What’s At Stake?

Ecosystem services are the “ecosystem functions that are useful to humans.”1 Agricultural landscapes in Vermont can be managed to enhance ecosystem services such as nutrient cycling, climate regulation, biodiversity, and cultural identity. Compensating farmers for providing these additional benefits to society beyond food production via a payment for ecosystem services (PES) program would financially recognize farmers’ contributions to meeting pressing environmental goals such as the Lake Champlain Basin Total Maximum Daily Load plan, greenhouse gas emissions reductions, and flood resilience, and also enhance the viability of farms committed to environmental stewardship. However, creating a viable PES program to make transformative change will require policy and regulatory changes and new sources of capital, as well as technological, programmatic, and market developments that do not currently exist.

Current Conditions

Ecosystem-Services-2-Median-Cost-Phosphorous-Reduced-Water-QualityA payment for ecosystem services program is premised on the idea that actions to improve or sustain ecosystem services should be economically quantified and rewarded. Farmers and conservationists in Vermont see PES as an innovative tool to enhance ecological stewardship and complement existing conservation incentive programs available to farmers. Current conservation programs typically solve environmental concerns by paying farmers for the implementation cost of discrete, prescriptive practices, as do most U.S. PES programs (e.g., the Conservation Reserve Program).2 Farmers in Vermont are interested in developing a PES program which instead pays for performance, as an opportunity to receive payment for services provided, learn more about the specific ecological impacts of management changes on their farmland, and recognize and reward the initiative, ingenuity, and know-how of farmers who have already invested in conservation practices.3 A PES program in Vermont would make payment contingent on the steady provision of services such as water purification, flood mitigation, aquifer recharge, erosion control, and biodiversity.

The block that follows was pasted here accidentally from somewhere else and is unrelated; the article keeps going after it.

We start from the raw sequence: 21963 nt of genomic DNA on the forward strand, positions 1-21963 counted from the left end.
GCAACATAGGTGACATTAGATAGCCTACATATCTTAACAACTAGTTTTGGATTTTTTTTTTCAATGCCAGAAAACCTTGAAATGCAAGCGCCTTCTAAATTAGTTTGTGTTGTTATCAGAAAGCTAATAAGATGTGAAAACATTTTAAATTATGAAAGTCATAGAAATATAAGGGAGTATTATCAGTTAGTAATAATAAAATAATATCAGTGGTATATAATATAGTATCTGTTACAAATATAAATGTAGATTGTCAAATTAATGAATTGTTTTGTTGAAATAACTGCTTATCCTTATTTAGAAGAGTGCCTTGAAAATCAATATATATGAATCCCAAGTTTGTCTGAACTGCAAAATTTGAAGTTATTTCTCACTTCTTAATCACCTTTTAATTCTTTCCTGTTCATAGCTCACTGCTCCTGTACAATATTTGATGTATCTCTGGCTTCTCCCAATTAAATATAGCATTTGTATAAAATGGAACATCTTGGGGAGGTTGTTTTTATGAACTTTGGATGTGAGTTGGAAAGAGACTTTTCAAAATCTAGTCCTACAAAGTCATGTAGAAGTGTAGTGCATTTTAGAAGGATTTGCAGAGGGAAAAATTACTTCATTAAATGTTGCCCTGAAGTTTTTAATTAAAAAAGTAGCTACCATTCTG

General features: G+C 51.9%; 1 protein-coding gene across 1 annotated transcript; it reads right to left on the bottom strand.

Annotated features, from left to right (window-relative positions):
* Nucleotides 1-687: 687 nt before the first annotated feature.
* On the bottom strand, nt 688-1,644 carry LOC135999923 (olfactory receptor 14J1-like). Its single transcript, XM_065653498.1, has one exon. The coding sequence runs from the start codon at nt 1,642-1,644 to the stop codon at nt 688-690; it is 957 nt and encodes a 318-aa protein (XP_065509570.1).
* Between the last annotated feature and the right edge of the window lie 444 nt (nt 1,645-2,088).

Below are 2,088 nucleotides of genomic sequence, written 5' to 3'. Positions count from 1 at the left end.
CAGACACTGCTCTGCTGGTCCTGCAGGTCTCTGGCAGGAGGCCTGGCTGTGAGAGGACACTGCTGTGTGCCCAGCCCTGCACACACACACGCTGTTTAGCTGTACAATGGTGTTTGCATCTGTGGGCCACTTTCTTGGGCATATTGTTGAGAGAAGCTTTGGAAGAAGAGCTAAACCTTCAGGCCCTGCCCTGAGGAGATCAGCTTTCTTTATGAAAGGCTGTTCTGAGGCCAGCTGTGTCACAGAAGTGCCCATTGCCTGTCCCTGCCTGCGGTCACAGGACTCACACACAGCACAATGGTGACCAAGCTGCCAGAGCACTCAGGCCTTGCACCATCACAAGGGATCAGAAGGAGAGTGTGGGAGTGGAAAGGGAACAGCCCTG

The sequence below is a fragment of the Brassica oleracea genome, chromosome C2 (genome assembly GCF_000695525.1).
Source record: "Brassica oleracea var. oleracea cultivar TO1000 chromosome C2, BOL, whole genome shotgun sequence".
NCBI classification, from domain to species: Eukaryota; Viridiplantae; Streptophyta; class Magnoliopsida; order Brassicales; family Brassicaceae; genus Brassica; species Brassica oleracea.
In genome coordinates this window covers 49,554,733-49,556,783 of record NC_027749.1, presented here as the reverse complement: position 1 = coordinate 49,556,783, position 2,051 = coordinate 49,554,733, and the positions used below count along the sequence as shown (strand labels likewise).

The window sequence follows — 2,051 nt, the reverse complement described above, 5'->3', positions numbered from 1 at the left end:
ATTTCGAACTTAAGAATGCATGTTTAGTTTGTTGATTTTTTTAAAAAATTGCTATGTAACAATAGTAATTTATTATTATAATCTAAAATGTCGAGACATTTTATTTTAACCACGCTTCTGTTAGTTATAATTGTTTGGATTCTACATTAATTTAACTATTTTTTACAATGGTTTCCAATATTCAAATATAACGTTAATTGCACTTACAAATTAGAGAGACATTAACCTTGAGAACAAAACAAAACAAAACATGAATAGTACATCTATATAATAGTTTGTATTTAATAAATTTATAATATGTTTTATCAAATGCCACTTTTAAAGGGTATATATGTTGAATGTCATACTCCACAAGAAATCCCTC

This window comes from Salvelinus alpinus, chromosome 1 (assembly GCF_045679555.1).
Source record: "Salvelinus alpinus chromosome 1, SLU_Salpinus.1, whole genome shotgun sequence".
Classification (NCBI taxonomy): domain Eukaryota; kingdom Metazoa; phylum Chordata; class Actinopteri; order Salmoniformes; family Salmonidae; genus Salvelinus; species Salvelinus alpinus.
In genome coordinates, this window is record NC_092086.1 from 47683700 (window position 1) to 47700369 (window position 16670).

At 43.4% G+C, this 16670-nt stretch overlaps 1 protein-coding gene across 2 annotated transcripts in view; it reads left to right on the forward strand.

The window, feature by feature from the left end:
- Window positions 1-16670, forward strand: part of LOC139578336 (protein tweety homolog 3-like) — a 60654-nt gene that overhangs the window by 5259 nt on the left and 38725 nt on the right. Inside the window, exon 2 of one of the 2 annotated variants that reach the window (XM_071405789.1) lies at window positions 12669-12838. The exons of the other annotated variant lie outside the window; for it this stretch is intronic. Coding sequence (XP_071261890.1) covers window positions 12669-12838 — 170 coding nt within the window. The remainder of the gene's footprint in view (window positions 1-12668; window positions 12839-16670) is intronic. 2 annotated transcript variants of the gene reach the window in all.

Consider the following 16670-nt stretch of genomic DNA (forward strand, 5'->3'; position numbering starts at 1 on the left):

Due to the initiative of farmer-led Watershed Coalitions and UVM Extension, in 2019 the Vermont Legislature established a Soil Conservation Practices and Payment for Ecosystem Services Working Group, which focused on soil health as the foundation to multiple ecosystem services. Designing a PES program which balances the goals and needs of all stakeholders is challenging. Multiple efforts are underway to determine what to measure, how to measure, how to structure payments, and how to balance efficiency with fairness, while allowing farmers the flexibility to innovate and adapt.

Adoption of agricultural best management practices across the state of Vermont could sequester 50,000 metric tons of CO2 per year.

Bottlenecks & Gaps
  • Scientific research has established strong and reliable links between soil health and many ecosystem services, but the relationship between soil health and water-nutrient pathways requires more research.